It was the second run of the day when Stephen Hager’s emergency brakes screeched and slammed to a sudden halt. Ten minutes went by without a word from anyone. Finally, the phone rang. Something was wrong. The brake operator hadn’t pulled the emergency brakes and the engine hadn’t given out. Somehow on his first day as a train conductor, Hager’s train derailed.
It turned out that the rails were damaged in a particular spot, so when the train tried to pass over the section, it was derailed.
The accident was minor, but Hager’s mind raced. As the conductor, Hager is responsible for the safety and operation of the train and its passengers.
“I wasn’t scared because the movement stopped almost immediately,” the civil engineering senior said. “I wasn’t afraid anyone was going to get hurt. I was more worried about keeping people informed and keeping people happy.”
Hager and his crew arranged another train to rescue the stranded passengers. And with that, Hager tucked an exhilarating emergency preparedness experience under his belt, on his first day as a train conductor.
Where it all started
Hager’s enthusiasm for locomotives stems from his grandfather’s work on designing train cars for the Milwaukee Railway in 1930. Hager’s grandfather had a detailed set of model trains he shared with his grandson when he felt Hager was old enough to appreciate them. Due to this exposure, Hager now collects his own model trains that he watches over with care and precision.
Hager’s family rode the Amtrak Pacific Surfliner up the California Coast when he was a child. Hager remembers the awe and admiration he had for the consistency and efficiency of the metal beast.
“When you are going around a curve, you can look out [of] the window and see the locomotive and the front of the train,” Hager said. “I remember having my head glued to the window watching that.”
Now 21 years old, Hager still has the same excitement for trains, despite the unusual nature of his passion.
“I think a lot of people have the reaction ‘I liked trains when I was five, but not anymore. Who is this guy? Is he alright in the head?”’ Hager said. “As I kind of explain it more to people, they start to understand.”
Now it’s official
Hager’s passion for trains only grew since the age of five. It grew so much that he became an official train conductor. However, not many know what this actually means, according to Hager.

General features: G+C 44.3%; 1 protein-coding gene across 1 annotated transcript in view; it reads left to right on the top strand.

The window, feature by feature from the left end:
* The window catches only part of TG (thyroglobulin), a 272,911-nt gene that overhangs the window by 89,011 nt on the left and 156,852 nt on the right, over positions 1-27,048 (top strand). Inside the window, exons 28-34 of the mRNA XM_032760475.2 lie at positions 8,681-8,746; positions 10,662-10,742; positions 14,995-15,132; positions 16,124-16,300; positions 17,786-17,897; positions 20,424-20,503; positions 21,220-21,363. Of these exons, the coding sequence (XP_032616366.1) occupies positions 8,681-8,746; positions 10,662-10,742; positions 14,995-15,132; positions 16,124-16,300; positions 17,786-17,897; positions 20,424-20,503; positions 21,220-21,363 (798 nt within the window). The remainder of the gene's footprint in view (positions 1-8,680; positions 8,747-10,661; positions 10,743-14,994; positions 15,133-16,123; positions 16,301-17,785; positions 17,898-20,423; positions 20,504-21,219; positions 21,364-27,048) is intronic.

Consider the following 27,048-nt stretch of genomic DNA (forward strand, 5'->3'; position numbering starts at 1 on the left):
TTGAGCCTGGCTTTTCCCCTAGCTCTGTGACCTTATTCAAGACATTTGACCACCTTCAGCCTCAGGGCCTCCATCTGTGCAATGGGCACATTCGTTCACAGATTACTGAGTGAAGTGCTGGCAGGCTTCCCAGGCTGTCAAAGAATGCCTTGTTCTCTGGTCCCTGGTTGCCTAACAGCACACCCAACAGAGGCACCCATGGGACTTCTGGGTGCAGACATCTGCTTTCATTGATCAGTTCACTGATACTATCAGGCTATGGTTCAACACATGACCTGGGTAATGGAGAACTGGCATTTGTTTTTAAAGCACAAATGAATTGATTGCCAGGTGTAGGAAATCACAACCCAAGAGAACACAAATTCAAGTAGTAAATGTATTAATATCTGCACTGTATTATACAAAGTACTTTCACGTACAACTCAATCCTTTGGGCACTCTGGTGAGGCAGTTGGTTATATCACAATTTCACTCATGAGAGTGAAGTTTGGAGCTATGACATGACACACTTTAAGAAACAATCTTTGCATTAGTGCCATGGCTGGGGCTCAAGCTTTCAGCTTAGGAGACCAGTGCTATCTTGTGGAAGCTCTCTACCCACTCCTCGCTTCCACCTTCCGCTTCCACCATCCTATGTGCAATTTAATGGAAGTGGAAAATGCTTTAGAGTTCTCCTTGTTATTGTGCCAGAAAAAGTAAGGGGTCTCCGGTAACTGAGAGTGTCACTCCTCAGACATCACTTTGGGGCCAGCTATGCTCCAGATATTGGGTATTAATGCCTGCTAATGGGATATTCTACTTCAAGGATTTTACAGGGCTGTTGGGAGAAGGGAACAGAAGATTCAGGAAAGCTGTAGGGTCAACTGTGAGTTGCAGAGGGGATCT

“A lot of people mistake train conductor for train engineer,” Hager said. “Engineer is the person who runs the train. Conductor is the train’s boss, but they aren’t the ones that are operating the controls.”
Conductors are the personnel making sure passengers and freight make it safely on and off the train. They also alert the engineer when the train departs and about speed restrictions and other safety concerns along the rails. Hager is a formal train conductor and operator at Pacific Southwest Railway Museum in San Diego where he operates historic excursion trains.
In his spare time, Hager memorized San Luis Obispo’s inconsistent train schedule, learning the ins and outs of the trains that pass through the station. He often follows trains with his camera, tripod and microphone to document their arrivals and departures. Hager also volunteers at the San Luis Obispo Railroad Museum.
“My favorite part about working at the museum is passing on the information to people,” Hager said. “I think trains especially are kind of mysterious to a lot of people. People don’t always see them in their everyday lives. They don’t really understand why they are still around. It’s really cool to explain the background behind them and showing people that they are still an important part of the landscape.”
Hager finds beauty in the nostalgic connection trains have to American history.
“I really like how timeless they are; they have been a part of the American landscape [since] before the civil war,” Hager said. “They really haven’t changed that much and that’s what I think is so cool. They are old technology, but they still work.”
Because of his love for trains, Hager decided to pursue civil engineering due to its value in railway engineering.
Last summer, Hager interned for civil engineering company Railpros Inc. in San Diego. He looks forward to taking a full time job in San Diego this summer with the same duties. A career without trains just wasn’t an option for Hager.
“After all this time, I couldn’t imagine doing anything without them,” Hager said.